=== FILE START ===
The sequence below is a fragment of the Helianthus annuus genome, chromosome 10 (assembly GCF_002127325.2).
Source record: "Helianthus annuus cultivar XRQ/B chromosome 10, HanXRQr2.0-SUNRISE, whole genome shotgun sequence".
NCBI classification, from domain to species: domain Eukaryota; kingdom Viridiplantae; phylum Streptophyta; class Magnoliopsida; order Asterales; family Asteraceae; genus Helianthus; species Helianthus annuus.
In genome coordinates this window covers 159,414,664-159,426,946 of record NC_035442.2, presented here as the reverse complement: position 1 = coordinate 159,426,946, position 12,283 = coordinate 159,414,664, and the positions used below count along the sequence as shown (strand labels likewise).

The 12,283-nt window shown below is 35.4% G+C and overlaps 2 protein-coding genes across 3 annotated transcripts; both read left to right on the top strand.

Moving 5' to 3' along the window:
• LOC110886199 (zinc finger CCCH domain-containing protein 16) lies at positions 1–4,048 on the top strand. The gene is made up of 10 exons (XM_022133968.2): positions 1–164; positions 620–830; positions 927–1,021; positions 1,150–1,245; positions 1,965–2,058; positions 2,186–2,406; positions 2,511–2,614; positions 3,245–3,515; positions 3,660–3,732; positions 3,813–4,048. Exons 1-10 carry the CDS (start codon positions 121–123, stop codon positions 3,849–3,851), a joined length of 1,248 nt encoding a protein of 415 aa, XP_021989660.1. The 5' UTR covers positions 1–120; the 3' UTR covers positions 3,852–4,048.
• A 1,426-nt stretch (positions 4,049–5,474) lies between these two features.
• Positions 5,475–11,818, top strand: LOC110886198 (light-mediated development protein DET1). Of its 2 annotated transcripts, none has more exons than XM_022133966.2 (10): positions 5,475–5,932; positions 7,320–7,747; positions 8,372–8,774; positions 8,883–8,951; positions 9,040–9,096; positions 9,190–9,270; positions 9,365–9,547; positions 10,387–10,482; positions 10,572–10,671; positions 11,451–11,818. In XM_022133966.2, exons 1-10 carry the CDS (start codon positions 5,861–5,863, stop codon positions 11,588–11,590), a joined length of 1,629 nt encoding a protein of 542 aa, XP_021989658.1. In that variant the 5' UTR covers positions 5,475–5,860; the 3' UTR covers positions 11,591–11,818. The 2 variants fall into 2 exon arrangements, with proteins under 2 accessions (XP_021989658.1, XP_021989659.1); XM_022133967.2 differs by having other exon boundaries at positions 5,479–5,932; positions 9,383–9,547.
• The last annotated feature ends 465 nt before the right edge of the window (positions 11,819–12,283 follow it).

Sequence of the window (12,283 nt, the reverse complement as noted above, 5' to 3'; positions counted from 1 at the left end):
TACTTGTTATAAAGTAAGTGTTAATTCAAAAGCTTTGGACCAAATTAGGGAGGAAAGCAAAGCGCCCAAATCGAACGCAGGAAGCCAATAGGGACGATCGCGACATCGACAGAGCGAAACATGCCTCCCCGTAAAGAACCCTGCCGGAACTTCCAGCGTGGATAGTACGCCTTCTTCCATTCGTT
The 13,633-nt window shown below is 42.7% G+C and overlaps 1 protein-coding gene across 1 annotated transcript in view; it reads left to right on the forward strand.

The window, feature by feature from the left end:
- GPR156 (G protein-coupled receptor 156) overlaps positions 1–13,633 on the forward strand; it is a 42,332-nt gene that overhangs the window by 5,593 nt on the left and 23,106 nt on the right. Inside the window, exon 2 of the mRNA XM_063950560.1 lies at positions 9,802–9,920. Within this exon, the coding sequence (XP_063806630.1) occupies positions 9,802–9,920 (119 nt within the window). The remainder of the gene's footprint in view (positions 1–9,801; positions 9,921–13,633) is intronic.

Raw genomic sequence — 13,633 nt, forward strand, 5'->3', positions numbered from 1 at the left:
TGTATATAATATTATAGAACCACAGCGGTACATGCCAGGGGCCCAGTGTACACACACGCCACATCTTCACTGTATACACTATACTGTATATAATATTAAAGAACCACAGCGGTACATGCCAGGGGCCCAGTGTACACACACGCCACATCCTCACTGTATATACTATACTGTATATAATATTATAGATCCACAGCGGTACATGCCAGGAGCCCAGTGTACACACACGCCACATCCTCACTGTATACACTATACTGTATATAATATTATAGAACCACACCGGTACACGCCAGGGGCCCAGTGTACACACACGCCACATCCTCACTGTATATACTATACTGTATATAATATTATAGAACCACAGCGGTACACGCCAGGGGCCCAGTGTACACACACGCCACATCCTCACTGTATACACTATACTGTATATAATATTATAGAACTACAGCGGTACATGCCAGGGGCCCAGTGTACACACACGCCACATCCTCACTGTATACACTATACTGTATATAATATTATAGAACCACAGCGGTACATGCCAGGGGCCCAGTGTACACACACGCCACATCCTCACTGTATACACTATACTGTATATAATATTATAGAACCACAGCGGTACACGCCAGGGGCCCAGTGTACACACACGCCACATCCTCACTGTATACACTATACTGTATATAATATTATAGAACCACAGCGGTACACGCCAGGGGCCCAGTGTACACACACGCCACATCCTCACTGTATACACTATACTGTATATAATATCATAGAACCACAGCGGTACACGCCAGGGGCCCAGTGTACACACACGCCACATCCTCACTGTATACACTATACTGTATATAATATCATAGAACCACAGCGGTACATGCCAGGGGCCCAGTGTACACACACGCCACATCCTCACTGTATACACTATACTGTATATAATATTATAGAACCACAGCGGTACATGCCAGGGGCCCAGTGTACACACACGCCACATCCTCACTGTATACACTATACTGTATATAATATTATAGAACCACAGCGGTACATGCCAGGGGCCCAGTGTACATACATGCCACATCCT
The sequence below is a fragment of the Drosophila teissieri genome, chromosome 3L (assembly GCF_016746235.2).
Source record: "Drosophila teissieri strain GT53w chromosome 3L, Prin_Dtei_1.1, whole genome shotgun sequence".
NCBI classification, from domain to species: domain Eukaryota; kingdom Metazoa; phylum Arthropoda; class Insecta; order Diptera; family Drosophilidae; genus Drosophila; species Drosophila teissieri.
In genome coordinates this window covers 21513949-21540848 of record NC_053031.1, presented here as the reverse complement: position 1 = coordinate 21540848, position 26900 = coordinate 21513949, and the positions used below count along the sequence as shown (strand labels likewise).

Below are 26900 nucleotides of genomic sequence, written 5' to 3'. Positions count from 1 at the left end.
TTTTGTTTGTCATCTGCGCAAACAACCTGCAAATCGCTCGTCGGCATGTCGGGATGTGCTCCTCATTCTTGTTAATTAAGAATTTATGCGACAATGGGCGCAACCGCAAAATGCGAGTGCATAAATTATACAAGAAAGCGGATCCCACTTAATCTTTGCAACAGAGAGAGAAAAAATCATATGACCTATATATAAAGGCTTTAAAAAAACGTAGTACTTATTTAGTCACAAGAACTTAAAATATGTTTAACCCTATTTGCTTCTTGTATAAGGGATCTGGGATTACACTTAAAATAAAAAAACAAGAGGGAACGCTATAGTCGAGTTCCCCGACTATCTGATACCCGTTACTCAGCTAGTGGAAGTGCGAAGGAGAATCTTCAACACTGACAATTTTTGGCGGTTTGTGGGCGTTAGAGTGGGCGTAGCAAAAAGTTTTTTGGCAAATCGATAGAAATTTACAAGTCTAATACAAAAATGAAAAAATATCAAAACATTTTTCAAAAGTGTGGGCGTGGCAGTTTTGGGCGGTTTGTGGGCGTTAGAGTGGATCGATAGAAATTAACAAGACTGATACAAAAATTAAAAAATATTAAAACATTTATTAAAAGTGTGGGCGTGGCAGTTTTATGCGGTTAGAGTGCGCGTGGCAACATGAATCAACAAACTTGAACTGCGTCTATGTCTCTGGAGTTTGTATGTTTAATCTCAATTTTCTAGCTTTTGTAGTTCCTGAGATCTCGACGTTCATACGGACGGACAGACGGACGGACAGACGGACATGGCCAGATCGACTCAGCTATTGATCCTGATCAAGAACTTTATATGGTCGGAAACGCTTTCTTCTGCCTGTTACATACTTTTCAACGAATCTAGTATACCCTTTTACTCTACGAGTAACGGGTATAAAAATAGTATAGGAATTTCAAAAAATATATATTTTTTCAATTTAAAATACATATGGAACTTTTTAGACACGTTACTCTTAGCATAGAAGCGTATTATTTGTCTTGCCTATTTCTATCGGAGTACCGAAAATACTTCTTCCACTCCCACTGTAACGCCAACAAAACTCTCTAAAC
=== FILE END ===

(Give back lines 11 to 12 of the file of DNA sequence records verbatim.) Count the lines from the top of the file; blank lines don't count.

Sequence of the window (12,283 nt, the reverse complement as noted above, 5' to 3'; positions counted from 1 at the left end):
TACTTGTTATAAAGTAAGTGTTAATTCAAAAGCTTTGGACCAAATTAGGGAGGAAAGCAAAGCGCCCAAATCGAACGCAGGAAGCCAATAGGGACGATCGCGACATCGACAGAGCGAAACATGCCTCCCCGTAAAGAACCCTGCCGGAACTTCCAGCGTGGATAGTACGCCTTCTTCCATTCGTT